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BPO Policies : Emerging Trends

After the initial setbacks faced by the BPO industry, the people are convinced on the impact outsourcing has on the profitability of the concern. The global BPO and shared services industry is expected to grow to $1.43 trillion by the end of 2009 according to a study conducted by Frost and Sullivan from a figure of $ 930 billion in 2006. The rate of growth in the industry saw a sudden spurt in the last few years.

The outsourcing industry which started with the transfer of basic data entry and market research jobs saw a transition in the later years with research and development works, engineering designs, animation industry, education, medical services, etc moving out from the parent company to those in the low cost countries abundant with skilled people. The shift from BPO to Knowledge Process Outsourcing and Legal Process Outsourcing was a major step made by the industry. Many companies have also made a transition from mere performers of outsourced work, to investing in businesses of the clients by taking up the risks, thereby reaping profits.

India, which had gained access to a huge portion of the outsourced work, is now under the pressure from other low cost countries that enjoy better infrastructure, lenient government policies and cheaper labour like Mexico, Canada, Brazil, Czech Republic, Romania, etc. The entry of Estonia at No.15 on the A.T.Kearney’s list of top 50 global offshore outsourcing locations, beating out Russia, Argentina and Canada is a new pressure felt by the current leaders. The stiff competition has driven many existing leaders in India to set up business operations in places where the cost of operations are less. For example, with consultants like Gartner predicting a dilution of India’s dominance in the BPO business by 2012, TCS has set up offices in Brazil and Wipro in Romania to take advantage of the business flow to these countries.

The last few years also saw a shift in the pricing policies of the BPO business. Along with the fixed price projects, flexible pricing models wherein the prices of contracts are based on the success rates of the processes handled are adopted. For instance in telemarketing the prices are charged for the successful leads handled. Some firms charge a price lower than the Total Cost of Ownership (TCO) for a particular process. Though the risks are high in these pricing models the companies can enjoy the satisfaction of reaping huge profits depending on the work done by them.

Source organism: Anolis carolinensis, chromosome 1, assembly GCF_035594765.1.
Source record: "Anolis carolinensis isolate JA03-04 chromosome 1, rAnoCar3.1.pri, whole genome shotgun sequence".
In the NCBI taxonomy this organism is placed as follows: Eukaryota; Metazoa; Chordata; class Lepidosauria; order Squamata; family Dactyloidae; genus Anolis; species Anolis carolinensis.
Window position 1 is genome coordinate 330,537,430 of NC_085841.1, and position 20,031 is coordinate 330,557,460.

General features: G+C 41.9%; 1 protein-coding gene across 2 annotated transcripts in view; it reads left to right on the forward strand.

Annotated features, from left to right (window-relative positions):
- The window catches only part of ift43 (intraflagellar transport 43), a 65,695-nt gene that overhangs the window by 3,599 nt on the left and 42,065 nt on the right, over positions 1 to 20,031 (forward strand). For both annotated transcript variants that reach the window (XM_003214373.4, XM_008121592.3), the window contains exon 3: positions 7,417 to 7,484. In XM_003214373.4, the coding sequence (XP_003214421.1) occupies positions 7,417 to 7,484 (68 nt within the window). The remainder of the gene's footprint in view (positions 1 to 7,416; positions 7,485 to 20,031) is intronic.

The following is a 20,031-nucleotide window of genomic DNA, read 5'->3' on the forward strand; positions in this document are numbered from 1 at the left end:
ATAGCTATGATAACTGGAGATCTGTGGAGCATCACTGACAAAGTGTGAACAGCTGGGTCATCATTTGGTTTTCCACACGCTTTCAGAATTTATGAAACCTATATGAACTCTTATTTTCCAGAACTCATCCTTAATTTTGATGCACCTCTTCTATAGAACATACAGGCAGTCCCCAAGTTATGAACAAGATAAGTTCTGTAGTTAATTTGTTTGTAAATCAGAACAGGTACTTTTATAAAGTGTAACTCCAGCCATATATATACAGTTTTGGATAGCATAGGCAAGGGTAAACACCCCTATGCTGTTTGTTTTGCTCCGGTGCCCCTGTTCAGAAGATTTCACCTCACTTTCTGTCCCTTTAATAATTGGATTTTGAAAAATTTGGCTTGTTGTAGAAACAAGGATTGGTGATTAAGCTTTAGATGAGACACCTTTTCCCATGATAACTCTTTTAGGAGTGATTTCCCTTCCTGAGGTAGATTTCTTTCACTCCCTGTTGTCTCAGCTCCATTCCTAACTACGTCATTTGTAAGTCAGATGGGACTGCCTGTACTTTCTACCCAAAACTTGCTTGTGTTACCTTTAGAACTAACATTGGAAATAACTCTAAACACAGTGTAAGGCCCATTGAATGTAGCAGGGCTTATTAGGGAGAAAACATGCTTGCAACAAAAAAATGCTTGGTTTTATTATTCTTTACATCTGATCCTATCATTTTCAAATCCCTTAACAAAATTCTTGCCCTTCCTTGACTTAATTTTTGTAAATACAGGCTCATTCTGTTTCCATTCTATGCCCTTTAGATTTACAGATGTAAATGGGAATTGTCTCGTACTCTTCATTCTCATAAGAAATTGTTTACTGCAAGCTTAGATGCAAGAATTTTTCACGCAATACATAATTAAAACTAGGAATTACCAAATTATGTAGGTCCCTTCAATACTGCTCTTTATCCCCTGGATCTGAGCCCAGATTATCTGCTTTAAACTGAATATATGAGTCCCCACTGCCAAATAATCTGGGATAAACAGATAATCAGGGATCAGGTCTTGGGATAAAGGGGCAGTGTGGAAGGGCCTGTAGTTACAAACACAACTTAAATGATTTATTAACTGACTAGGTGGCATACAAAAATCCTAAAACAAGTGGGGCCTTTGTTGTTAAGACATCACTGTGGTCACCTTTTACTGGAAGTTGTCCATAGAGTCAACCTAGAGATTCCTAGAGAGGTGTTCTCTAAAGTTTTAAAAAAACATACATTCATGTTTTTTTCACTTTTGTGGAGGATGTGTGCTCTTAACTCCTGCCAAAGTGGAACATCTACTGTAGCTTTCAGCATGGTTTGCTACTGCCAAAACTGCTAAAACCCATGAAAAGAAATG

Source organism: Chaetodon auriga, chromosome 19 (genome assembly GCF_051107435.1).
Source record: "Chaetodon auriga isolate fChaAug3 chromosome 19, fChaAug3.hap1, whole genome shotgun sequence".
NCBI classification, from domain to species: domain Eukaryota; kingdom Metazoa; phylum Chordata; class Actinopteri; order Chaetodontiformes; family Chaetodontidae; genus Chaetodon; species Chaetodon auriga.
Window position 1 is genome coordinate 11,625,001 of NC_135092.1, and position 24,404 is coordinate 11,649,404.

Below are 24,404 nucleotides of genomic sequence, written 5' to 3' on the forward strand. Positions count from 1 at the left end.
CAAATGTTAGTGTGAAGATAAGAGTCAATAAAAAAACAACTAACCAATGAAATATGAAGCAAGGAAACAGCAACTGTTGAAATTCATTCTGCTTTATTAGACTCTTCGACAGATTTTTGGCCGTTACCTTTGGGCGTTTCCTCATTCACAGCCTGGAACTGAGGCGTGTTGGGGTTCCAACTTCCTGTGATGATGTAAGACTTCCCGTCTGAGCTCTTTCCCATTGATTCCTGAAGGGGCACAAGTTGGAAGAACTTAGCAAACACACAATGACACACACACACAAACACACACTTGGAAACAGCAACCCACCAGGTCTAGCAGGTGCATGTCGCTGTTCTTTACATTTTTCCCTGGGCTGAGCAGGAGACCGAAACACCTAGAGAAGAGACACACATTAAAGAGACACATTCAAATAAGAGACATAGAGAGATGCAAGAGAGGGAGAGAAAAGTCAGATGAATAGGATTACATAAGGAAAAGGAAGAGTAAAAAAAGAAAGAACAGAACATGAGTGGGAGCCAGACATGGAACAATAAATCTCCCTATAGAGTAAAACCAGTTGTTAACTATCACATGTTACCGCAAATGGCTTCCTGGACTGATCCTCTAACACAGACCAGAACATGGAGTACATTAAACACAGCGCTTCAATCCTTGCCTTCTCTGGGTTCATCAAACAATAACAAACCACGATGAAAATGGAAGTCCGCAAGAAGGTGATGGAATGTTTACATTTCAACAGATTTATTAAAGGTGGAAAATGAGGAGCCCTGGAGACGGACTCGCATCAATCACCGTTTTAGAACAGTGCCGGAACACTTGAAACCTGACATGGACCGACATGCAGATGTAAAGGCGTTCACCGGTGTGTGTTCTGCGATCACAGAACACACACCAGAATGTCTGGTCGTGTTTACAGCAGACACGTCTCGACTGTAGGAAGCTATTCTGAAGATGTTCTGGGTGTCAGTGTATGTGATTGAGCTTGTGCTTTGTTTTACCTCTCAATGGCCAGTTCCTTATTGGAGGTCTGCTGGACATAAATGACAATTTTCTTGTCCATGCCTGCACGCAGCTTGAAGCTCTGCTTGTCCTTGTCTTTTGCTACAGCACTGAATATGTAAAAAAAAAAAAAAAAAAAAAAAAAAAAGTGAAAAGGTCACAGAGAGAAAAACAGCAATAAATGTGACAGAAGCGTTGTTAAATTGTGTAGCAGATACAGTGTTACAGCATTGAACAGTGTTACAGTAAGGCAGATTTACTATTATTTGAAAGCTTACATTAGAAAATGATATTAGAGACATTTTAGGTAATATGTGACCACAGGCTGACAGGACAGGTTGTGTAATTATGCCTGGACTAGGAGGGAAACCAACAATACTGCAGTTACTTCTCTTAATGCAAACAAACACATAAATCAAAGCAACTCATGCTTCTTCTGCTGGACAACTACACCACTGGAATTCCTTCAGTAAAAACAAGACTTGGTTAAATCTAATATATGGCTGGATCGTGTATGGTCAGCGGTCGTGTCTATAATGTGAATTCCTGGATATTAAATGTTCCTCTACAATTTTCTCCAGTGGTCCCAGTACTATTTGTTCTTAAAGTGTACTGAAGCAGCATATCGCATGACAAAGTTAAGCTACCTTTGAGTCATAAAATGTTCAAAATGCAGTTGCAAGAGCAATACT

The governments around the world are laying out advantageous solutions for drawing the companies to set up BPO concerns in their countries. The Government of India’s one of the first steps was taken in 1991 by starting up an autonomous entity called the Software Technology Parks of India under the Ministry of Communication and Information Technology to provide technological infrastructure for companies who wish to start up operations in India. They also serve as liaison officers between the government and the business entities.

Government of India is said to be considering a proposal to set up a fund called “India Brand Equity Foundation” to promote India as an attractive destination for this industry. The government support in providing high speed internet through fibre optic cables by letting the ISPs to lay ducts for cables under the National Highways results in lesser chances for micro fracture in the highly sensitive cables. Joint efforts by the Central and State Governments also result in better infrastructure to the companies. For example the IT Corridor conceptualised by the State Government of Karnataka and Central Government can facilitate in easy setting up of business operations.

India has the advantage of having an established market in this industry. It is stated that one new foreign IT company is being set up every week in Karnataka for the past 150 weeks or so in spite of the stiff competition the BPO industry faces. However the introduction of a Fringe Benefit Tax at the rate of 33.6% on the ESOPs and Minimum Alternative Tax on the units in software technology parks can cause an adverse impact on this growth rate. With the real estate prices in India shooting up and being equivalent or higher to those in USA, the rise in the cost of operations can force the companies to shift to the low cost countries.

Being a fast pacing industry, drafting policies to suit the changing current is inevitable to ensure survival and growth.

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Posted: 25/10/2011 06:14:00

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